SOAP Web Services

You can access Liferay’s web services via Simple Object Access Protocol (SOAP) over HTTP. The packaging protocol is SOAP, and the transport protocol is HTTP.

As an example, consider some example SOAP web service clients for Liferay’s Company, User, and UserGroup services that perform these tasks:

  1. List each user group the user with the screenname test belongs to.

  2. Add a new user group named MyGroup.

  3. Add your Liferay instance’s administrative user to the new user group. For demonstration purposes, you’ll use an administrative user whose email address is test@liferay.com.

You’ll use these SOAP related classes:

import com.liferay.portal.kernel.model.CompanySoap;
import com.liferay.portal.kernel.model.CompanySoap;
import com.liferay.portal.kernel.model.UserGroupSoap;
import com.liferay.portal.kernel.model.UserGroupSoap;
import com.liferay.portal.service.http.CompanyServiceSoap;
import com.liferay.portal.service.http.CompanyServiceSoapServiceLocator;
import com.liferay.portal.service.http.UserGroupServiceSoap;
import com.liferay.portal.service.http.UserGroupServiceSoapServiceLocator;
import com.liferay.portal.service.http.UserServiceSoap;
import com.liferay.portal.service.http.UserServiceSoapServiceLocator;

Can you see the naming convention for SOAP related classes? These classes have
either -ServiceSoapServiceLocator, -ServiceSoap, or -Soap as suffixes. The -ServiceSoapServiceLocator class finds the -ServiceSoap class via the service’s URL you provide. The -ServiceSoap class is the interface to the services specified in the Web Services Definition Language (WSDL) file for each service. The -Soap classes are the serializable implementations of the models.

So how do you determine the URLs for these services? This is a most excellent question! You can see a list of the services deployed on your Liferay instance by opening your browser to the following URL:

http://[host]:[port]/api/axis

Note that this URL only lists services in the portal context. To learn how to find services in other contexts in your Liferay instance, see the SOAP sections in the tutorial Creating Remote Services.

Regardless of the context you’re viewing SOAP services in, each web service is listed with its name, operations, and a link to its WSDL file. For example, here’s the list of secure web services listed for UserGroup:

  • Portal_UserGroupService (wsdl)
    • addGroupUserGroups
    • addTeamUserGroups
    • addUserGroup
    • deleteUserGroup
    • fetchUserGroup
    • getUserGroup
    • getUserGroups
    • getUserUserGroups
    • unsetGroupUserGroups
    • unsetTeamUserGroups
    • updateUserGroup

Note that some of these methods are overloaded.

Liferay uses Service Builder to automatically generate JSON and SOAP web service interfaces. If you haven’t used Service Builder before, see its introductory tutorial.

The WSDL file is written in XML and provides a model for describing and locating the web service. Here’s a WSDL excerpt of the addUserGroup operation of UserGroup:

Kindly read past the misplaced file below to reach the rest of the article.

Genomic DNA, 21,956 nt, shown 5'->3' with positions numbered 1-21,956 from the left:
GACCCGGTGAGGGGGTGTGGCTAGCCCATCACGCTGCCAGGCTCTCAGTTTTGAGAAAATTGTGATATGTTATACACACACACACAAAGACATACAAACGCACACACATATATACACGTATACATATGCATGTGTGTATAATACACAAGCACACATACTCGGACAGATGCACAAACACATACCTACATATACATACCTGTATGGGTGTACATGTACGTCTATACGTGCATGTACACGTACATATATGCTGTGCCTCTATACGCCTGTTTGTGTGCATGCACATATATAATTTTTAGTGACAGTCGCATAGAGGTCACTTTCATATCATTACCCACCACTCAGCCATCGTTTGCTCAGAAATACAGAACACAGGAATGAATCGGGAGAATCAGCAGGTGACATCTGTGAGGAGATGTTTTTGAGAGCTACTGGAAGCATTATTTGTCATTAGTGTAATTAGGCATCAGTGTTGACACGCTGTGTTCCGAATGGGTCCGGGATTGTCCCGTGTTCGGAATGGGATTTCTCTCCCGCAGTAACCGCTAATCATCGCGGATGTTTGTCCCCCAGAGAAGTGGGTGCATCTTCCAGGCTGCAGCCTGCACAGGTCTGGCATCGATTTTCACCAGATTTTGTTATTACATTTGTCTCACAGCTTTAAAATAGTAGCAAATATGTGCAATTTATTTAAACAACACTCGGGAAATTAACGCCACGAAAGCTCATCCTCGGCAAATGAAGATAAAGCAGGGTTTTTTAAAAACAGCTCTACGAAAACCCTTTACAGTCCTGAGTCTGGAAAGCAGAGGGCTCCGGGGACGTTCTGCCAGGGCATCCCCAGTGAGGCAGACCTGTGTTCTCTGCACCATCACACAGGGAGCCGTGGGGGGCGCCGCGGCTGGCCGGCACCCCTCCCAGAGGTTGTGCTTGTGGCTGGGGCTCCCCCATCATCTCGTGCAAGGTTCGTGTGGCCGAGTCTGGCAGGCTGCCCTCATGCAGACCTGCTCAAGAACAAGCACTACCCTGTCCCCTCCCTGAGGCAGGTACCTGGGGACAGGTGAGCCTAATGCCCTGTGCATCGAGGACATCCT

<wsdl:operation name="addUserGroup" parameterOrder="name description">
    <wsdl:input message="intf:addUserGroupRequest" name="addUserGroupRequest"/>
    <wsdl:output message="intf:addUserGroupResponse" name="addUserGroupResponse"/>
</wsdl:operation>

To use the service, you pass in the WSDL URL along with your login credentials to the SOAP service locator for your service. The next section shows you an example of this.

SOAP Java Client

Now you’ll learn how to invoke Liferay’s SOAP web services. As an example, you’ll do this by setting up a Java web services client in Eclipse. You can use Eclipse’s Web Service Client wizard to either create a new web service client project or add a client to an existing project. You must add a new web service client to your project for each service that you want to consume in your client code. For this example, you’ll build a web service client to invoke Liferay’s Company, User, and UserGroup services.

To create a new web service client project in Eclipse, click FileNewOther…, then expand the Web Services category. Select Web Service Client.

For each client you create, you’re prompted to enter the service definition (WSDL) for the desired service. Since your example web service client needs Liferay’s Company, User, and UserGroup services, enter the following WSDLs:

http://localhost:8080/api/axis/Portal_CompanyService?wsdl

http://localhost:8080/api/axis/Portal_UserService?wsdl

http://localhost:8080/api/axis/Portal_UserGroupService?wsdl

Figure 1: Service Definition

Figure 1: Service Definition

When you specify a WSDL, Eclipse automatically adds the auxiliary files and libraries required to consume that web service. After you’ve created your web service client project using one of the above WSDLs, you need to create additional clients in the project using the remaining WSDLs. To create an additional client in an existing project, right-click on the project and select NewOtherWeb Service Client. Click Next, enter the WSDL, and complete the wizard.